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Miss Marple (1984-92)

Courtesy of BBC

Main image of Miss Marple (1984-92)
BBC, 26/12/1984- 27/12/92
16x50 mins, 1x115 mins, 3x110 mins, 1x100 mins, colour
Writers includeT.R. Bowen
 Alan Plater
Directors includeDavid Tucker
 Norman Stone
ProducersGuy Slater
 George Gallaccio

Cast: Joan Hickson (Miss Marple); David Horovitch (Inspector Slack); Ian Brimble (Sergeant Lake)

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Miss Jane Marple, an aged spinster from the village of St Mary Mead, uses her intuition and knowledge of human nature to solve crimes in 1950s Britain.

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Despite many attempts over the decades, faithful adaptations of Agatha Christie's sedate Miss Marple stories either for film or TV proved highly elusive, unlike some of those made from the author's more dynamic and densely plotted Poirot adventures. Gracie Fields was the rather unlikely star of a live broadcast of A Murder Is Announced made by CBS in 1956, while Margaret Rutherford's popular cinema incarnation in four 1960s comedy-thrillers strayed far from their literary source.

The late Joan Hickson, however, proved perfectly cast when, at age 78, she took on the role for the BBC. Physically, she brilliantly embodied the shrewd, sharp-eyed, owlish spinster, while also conveying her intuitive acumen and razor-sharp mind. The handsomely mounted, leisurely paced productions closely follow the books, spreading the stories across several episodes, the emphasis placed squarely on atmosphere and design. Although Christie's stories were published over 40 years, the series relocated them all to the late 1940s/early 50s, when Britain was finally getting over the years of post-war austerity.

The first serial was T.R. Bowen's three-part adaptation of The Body in the Library (1984), which opens brilliantly with Dolly Bantree (Gwen Watford) coercing her husband out of bed to see if there really is a corpse in their house. This story also introduced the ever-grumpy Detective Inspector (later Superintendent) Slack (David Horovitch); Marple's nephew, Inspector Craddock (John Castle), would appear in later stories.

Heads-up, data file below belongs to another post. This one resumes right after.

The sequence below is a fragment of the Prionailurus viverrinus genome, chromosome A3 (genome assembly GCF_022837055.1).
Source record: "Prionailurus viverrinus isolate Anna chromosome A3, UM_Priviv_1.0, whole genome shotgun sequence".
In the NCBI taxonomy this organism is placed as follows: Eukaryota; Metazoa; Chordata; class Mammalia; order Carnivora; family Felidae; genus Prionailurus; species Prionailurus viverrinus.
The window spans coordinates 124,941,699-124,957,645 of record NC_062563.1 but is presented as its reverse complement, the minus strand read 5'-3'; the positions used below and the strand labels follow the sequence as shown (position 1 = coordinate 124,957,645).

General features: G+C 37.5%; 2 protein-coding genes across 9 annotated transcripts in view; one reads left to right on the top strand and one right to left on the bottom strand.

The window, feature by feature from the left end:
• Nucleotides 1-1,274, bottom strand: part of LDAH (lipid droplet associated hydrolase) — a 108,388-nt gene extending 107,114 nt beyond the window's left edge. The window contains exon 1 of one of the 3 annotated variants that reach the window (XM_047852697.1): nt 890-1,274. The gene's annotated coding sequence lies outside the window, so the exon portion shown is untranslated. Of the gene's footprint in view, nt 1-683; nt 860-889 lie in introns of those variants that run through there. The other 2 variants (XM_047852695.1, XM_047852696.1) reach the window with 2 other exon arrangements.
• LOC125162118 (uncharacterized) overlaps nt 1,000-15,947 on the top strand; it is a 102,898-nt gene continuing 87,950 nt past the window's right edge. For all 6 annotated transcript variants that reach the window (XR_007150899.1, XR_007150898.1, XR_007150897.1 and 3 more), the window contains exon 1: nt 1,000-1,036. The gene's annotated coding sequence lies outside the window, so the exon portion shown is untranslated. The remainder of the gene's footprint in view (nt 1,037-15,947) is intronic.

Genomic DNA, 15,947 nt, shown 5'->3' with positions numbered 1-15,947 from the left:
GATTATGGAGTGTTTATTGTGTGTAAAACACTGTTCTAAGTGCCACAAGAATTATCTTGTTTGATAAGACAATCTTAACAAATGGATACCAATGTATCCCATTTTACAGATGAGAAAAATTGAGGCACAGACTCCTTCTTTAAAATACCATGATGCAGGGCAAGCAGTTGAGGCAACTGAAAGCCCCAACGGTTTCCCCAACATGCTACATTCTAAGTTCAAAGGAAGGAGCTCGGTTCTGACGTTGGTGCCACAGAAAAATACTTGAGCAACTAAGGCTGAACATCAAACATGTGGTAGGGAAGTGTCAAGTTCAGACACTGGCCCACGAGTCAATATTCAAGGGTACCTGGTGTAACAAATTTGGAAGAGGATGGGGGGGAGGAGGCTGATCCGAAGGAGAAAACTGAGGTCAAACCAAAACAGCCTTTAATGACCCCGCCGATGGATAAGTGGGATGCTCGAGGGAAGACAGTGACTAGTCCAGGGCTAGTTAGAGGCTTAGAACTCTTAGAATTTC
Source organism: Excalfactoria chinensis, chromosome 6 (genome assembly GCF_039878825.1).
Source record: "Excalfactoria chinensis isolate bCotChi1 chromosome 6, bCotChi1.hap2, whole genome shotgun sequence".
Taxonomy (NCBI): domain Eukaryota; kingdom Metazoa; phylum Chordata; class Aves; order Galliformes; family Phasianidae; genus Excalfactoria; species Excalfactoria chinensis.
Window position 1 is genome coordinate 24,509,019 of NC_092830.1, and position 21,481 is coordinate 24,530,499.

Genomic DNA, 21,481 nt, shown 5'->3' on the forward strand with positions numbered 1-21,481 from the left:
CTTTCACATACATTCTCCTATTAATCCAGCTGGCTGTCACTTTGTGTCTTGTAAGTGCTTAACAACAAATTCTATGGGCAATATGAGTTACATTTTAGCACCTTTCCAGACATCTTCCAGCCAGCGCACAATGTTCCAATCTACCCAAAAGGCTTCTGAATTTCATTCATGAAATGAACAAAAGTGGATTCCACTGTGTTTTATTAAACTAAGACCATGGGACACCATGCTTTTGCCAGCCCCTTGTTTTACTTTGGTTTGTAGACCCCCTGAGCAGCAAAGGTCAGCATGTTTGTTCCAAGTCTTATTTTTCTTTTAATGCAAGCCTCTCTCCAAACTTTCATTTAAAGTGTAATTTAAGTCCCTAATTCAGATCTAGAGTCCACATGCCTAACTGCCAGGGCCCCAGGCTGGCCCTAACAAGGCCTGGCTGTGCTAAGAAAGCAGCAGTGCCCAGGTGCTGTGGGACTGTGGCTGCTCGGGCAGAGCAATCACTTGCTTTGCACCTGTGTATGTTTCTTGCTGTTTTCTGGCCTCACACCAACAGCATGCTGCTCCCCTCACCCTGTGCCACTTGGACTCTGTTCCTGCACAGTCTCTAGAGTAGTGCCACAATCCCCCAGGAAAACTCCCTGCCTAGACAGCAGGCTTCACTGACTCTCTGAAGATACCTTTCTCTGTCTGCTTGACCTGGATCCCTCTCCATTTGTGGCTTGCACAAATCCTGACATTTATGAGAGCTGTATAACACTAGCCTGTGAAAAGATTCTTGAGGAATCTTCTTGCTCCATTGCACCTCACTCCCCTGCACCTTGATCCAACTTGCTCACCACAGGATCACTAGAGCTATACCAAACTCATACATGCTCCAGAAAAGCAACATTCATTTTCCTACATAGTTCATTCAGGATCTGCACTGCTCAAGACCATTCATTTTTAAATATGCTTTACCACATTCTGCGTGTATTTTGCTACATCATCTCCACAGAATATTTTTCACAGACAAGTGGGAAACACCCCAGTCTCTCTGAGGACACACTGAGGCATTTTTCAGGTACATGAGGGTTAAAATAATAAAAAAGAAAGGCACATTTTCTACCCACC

A Murder is Announced (1985), adapted by Alan Plater, vividly brings to life the small village of St Mary Mead (actually Nether Wallop, Hampshire), also providing a highly sympathetic role for Joan Sims as a meek lesbian. When the character is murdered, the moment is genuinely upsetting. At Bertram's Hotel (1987), featuring Joan Greenwood as a gossiping old acquaintance of Miss Marple's, has an uncharacteristic action climax in which a villain tries to escape, but also cleverly highlights the trap of easy nostalgia, an accusation that was occasionally levelled at the series.

Although inherently conservative, the twelve novels were intelligently adapted so as to appeal to a broad audience, while remaining essentially true to Christie's original intentions. The last of the Marple mysteries to be filmed was The Mirror Crack'd From Side to Side (1992), which appropriately enough reunited Miss Marple, Slack, Craddock and Dolly Bantree to solve a double murder in St Mary Mead.

Sergio Angelini

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Video Clips
1. Village tea (3:29)
2. Doctors orders (3:31)
3. Whodunit? (2:48)
4. Miss Marple's flame (2:33)
Agatha Christie on Television
TV Sleuths